Judd Haag is Vice President of Operations at Bone Dry Roofing and an Owens Corning Roofing Platinum Contractor. With headquarters in Indianapolis, Bone Dry serves 10 markets across the Central United States. Below, Haag speaks about the role ventilation plays in supporting a roof’s performance and occupants’ comfort.
Q: Is ventilation a bigger issue in certain parts of the country?
A: Ventilation presents different challenges depending on the climate. In hotter climates such as Texas, Florida, and Georgia, excessive heat in attics during the summer can bake shingles from the underside if not properly vented. In the North, ice dams and water infiltration are common problems that can occur due to unbalanced ventilation and inadequate insulation levels. Whether heat, humidity or cold temperatures, different regions battle different challenges, but ventilation is a common concern.
Q: As we head into winter, how does snow contribute to ice damming and lead to other problems?
A: As long as it stays cold inside the attic and the snow stays frozen on the roof, there typically is no issue. But insufficient insulation in the attic can allow heat from the home’s living area to rise up and move into the attic. If there is not enough ventilation to move heat out of the attic and replace the displaced attic air with cool air, heat will build up, causing the snow/ice on the roof to melt. As the water travels down the roof’s slope, it will refreeze above the gutter line. Meanwhile, as the warm attic air isn’t being replaced with cool air, the snow and ice up higher on the roof continues to melt. As this water flows down, it hits refrozen ice and creates a dam. The water now has nowhere to go except back underneath the shingles and down inside the living space.
Q: What visible signs on a home may suggest ice damming problems?
A: Unfortunately, it’s hard to see this type of damage without the roof being torn off. A roof replacement may turn up rotted decking close to the gutters, showing ice damming has occurred. This can be an unwelcome surprise to the homeowner. We alert the homeowner of this possibility, letting them know that some wood decking may need to be replaced based on what conditions reveal when the work gets underway. Depending on the pitch of the attic, it may be possible to see rotted decking inside from inside the attic space. Ice damming damage may show up as water stains or bubbling paint and drywall on a home’s interior. Rusted nail heads in the attic can also be a sign of improper ventilation as trapped moisture condensates, rusting and corroding the nail heads.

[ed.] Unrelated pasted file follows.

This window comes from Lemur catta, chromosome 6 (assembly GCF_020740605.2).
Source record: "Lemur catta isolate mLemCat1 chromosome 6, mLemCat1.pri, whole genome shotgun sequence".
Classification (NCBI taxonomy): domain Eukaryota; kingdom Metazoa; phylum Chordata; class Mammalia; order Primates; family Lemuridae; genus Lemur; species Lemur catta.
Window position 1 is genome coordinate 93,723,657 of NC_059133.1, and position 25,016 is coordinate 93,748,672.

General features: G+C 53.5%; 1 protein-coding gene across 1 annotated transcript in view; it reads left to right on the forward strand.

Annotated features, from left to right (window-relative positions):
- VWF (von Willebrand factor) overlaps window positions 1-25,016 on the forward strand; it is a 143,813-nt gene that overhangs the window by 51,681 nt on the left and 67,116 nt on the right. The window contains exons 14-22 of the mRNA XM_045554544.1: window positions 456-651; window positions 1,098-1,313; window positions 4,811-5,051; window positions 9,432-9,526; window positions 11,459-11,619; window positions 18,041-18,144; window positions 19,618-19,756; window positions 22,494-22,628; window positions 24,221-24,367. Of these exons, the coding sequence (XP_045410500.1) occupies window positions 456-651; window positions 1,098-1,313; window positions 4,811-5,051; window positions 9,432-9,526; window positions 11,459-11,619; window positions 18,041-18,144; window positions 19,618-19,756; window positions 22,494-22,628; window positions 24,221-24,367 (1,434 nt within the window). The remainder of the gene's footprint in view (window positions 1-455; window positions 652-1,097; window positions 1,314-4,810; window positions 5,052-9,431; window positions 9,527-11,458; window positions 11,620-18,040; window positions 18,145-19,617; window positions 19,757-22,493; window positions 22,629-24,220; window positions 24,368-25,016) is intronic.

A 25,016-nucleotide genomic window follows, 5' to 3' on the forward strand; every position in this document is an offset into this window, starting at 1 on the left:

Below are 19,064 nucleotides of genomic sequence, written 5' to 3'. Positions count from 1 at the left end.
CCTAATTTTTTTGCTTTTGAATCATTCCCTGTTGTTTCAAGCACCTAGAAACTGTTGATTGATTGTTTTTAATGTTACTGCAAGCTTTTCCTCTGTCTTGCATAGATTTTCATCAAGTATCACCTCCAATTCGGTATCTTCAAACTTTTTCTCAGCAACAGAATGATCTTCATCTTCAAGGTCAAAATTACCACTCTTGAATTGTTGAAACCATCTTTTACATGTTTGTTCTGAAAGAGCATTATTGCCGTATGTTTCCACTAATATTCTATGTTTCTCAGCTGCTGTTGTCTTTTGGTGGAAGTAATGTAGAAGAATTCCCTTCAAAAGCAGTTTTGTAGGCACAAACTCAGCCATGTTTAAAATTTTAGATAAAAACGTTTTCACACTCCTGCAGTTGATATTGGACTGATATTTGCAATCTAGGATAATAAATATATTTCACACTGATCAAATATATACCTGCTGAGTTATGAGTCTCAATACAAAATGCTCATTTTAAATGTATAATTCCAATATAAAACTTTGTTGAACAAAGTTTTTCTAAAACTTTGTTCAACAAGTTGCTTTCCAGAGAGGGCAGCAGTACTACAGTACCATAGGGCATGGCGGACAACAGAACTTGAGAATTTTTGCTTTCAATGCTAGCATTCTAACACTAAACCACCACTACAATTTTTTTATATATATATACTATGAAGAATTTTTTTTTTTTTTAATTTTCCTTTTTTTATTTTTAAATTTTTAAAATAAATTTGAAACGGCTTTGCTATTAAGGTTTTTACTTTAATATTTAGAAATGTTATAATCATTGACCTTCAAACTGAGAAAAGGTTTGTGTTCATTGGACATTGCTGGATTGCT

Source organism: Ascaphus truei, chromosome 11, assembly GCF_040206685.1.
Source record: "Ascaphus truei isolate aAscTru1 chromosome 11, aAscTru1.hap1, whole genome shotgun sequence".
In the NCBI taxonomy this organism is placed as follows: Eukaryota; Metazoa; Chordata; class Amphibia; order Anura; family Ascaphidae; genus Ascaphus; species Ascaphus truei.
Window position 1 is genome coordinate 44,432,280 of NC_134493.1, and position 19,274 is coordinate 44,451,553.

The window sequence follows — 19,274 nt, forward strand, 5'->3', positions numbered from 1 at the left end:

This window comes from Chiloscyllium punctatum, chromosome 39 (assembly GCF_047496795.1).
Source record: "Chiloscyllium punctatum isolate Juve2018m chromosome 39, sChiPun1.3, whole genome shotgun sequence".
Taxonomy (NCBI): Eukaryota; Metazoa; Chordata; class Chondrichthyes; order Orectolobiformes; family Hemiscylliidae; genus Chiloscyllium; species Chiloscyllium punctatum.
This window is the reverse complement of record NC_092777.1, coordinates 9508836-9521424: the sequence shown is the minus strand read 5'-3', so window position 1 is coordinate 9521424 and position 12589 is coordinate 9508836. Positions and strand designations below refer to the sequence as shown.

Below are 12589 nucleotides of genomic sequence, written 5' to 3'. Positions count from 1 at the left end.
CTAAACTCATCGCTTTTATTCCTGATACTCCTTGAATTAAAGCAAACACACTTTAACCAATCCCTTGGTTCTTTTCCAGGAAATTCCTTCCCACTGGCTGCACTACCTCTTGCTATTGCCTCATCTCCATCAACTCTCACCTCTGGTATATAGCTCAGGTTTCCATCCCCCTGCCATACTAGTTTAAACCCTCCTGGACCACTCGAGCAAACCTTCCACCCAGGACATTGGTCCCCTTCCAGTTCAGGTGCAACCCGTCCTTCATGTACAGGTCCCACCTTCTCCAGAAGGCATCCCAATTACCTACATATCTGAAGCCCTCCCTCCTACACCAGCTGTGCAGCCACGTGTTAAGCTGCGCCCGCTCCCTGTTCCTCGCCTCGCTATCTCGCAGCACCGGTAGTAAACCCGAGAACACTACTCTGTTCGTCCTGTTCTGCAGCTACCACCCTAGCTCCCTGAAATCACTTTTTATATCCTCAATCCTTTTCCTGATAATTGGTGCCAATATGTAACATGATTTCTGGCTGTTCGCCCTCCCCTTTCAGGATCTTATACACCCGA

Q: What are some best practices for informing adequate insulation levels to support ventilation?
A: First things first, you have to get inside the attic space and see the conditions. If you turn off your flashlight, you should be able to see daylight infiltrating near the soffit intake ventilation. If you don’t see daylight, chances are good that the intake ventilation is clogged. Getting inside the attic is just as important as the exterior inspection, as 50 percent of the roof is in the attic. We tell customers that chances are, if we look only at the top side of the roof, we’ll be coming back later to address other issues. Proper installation of ventilation materials is also essential.
Tools can help inform the proper amount of insulation material depending on the dimensions of the space and the type of vent the contractor wants to install. The Owens Corning ventilation calculator will tell you how much intake you need and how much exhaust ventilation. You can do the long math, but technology and online calculators make it convenient and easy to size the material to products preferred for the job.
Q: Are there any tips contractors can offer homeowners to prevent moisture problems in the house?
A: It’s important to make sure the moisture stays in the living space or gets recycled by the home’s HVAC system. Bath fans are always good to install. Homeowners should ask their contractor to verify the bath fans are ventilated to the home’s exterior. Equipment such as humidifiers can make moisture management a challenge — especially when the humidity is cranked up at full capacity. Homeowners often say their health care provider suggested they add humidity to their environment. Moisture might be good for the human body, but it’s not so good for the house if there is no way to get it out.
Q: What’s one final piece of advice when it comes to ventilation?
A: It’s not just about exhaust ventilation. We’re seeing a lot more use of the ridge vent. But if the installer does not balance the ventilation system with the intake, the ridge vent can create a negative pressure in the attic. Air can be drawn from the living space into the attic creating even more issues than were there previously. People like the ridge vents for its aesthetic and it can give more ventilation than a box vent on most roof styles. But if you don’t add intake at the roof line, it creates too much exhaust which creates a negative pressure from inside the house and reduces the pressure equilibrium.